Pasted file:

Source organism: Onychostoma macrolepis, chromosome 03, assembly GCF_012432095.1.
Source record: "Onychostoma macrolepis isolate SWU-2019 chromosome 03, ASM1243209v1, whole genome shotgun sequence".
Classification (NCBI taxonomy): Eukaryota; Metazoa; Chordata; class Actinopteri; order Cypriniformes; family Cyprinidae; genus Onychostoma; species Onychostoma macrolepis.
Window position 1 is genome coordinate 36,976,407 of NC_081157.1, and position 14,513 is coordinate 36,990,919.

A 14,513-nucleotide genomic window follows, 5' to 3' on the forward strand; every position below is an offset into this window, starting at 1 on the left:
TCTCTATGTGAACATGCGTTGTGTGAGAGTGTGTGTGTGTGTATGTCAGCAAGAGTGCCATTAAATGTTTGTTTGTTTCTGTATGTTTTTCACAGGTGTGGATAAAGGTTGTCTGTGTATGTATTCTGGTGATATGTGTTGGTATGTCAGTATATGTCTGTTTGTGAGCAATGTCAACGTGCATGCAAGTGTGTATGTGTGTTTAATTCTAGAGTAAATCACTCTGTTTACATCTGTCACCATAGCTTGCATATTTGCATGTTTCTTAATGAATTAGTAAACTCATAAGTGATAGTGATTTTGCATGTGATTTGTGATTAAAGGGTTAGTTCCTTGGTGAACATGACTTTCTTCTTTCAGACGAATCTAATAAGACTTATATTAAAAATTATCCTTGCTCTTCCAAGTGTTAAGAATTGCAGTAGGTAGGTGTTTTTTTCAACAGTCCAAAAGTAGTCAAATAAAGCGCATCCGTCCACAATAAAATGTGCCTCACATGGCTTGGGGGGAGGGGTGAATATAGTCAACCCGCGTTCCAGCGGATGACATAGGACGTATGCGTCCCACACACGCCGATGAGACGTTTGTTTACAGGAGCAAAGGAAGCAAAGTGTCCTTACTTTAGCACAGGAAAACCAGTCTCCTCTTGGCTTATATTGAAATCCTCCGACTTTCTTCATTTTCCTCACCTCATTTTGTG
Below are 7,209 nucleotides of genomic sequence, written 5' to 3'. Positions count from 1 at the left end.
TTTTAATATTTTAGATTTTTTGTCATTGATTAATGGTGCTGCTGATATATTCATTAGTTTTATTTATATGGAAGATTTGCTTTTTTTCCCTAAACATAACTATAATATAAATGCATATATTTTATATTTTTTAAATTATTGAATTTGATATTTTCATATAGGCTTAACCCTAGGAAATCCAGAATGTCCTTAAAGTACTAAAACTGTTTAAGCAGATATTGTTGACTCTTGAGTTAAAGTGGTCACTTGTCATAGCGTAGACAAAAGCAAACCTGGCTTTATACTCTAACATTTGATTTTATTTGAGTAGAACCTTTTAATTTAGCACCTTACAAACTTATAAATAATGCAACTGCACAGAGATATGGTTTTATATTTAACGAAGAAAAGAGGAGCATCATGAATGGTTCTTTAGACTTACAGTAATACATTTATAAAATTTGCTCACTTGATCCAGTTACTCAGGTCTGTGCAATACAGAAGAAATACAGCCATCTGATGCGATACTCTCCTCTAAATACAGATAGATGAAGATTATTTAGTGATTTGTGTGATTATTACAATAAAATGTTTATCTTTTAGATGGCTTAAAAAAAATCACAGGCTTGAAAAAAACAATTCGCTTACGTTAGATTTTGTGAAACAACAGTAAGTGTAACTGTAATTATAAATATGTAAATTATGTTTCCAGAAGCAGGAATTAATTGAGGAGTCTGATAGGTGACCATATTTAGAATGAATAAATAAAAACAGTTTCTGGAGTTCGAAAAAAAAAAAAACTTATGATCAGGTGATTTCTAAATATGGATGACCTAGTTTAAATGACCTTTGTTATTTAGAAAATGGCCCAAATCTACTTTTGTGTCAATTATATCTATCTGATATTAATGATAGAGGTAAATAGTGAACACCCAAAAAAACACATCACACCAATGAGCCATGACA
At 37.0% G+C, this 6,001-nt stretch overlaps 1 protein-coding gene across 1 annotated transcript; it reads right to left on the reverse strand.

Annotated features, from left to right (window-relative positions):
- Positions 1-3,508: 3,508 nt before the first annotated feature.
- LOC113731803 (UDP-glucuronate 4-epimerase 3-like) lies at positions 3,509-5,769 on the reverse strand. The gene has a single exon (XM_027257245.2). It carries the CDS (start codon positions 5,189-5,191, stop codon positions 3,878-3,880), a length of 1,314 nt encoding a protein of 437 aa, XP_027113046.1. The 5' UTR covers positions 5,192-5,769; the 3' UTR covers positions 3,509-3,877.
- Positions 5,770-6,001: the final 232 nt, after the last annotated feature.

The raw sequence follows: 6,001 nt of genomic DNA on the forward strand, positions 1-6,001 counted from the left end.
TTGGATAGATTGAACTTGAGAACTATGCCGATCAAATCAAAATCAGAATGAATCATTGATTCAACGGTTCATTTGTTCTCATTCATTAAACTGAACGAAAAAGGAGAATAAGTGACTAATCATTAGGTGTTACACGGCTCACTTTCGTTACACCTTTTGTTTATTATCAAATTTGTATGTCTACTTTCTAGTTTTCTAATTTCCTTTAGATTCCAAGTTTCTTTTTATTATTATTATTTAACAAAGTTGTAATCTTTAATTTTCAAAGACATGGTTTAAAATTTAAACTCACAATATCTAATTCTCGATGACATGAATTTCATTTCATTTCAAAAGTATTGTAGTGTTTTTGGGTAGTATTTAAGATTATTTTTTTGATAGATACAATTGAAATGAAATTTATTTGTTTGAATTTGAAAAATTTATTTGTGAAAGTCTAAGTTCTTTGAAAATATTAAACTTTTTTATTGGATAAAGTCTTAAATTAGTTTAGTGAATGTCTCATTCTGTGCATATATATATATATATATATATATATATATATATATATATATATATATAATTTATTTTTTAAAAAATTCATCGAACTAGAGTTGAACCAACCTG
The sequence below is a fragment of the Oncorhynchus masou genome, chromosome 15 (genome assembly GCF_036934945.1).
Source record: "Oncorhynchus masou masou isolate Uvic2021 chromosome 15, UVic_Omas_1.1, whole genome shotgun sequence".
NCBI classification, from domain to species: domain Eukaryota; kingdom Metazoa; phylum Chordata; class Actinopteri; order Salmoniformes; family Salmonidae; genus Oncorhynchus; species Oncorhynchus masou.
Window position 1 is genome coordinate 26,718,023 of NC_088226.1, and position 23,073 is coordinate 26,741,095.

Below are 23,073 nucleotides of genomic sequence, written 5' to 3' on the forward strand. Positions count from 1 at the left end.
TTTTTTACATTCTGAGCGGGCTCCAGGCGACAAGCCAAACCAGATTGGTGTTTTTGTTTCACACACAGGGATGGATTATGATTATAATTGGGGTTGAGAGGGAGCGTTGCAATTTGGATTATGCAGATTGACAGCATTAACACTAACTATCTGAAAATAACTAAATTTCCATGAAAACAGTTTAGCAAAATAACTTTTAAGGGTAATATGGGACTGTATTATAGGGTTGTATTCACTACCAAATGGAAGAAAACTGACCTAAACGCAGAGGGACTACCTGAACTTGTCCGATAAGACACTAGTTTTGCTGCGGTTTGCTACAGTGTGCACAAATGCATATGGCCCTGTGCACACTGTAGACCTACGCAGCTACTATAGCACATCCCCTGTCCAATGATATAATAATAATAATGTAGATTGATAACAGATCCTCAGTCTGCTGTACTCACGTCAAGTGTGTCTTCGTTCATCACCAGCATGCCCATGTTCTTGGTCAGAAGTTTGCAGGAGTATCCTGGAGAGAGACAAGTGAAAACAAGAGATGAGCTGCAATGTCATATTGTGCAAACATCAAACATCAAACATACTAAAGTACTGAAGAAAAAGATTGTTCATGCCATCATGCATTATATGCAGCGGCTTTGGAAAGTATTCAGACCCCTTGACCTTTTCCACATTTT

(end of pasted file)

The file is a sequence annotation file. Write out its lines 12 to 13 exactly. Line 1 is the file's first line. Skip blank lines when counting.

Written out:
- LOC113731803 (UDP-glucuronate 4-epimerase 3-like) lies at positions 3,509-5,769 on the reverse strand. The gene has a single exon (XM_027257245.2). It carries the CDS (start codon positions 5,189-5,191, stop codon positions 3,878-3,880), a length of 1,314 nt encoding a protein of 437 aa, XP_027113046.1. The 5' UTR covers positions 5,192-5,769; the 3' UTR covers positions 3,509-3,877.
- Positions 5,770-6,001: the final 232 nt, after the last annotated feature.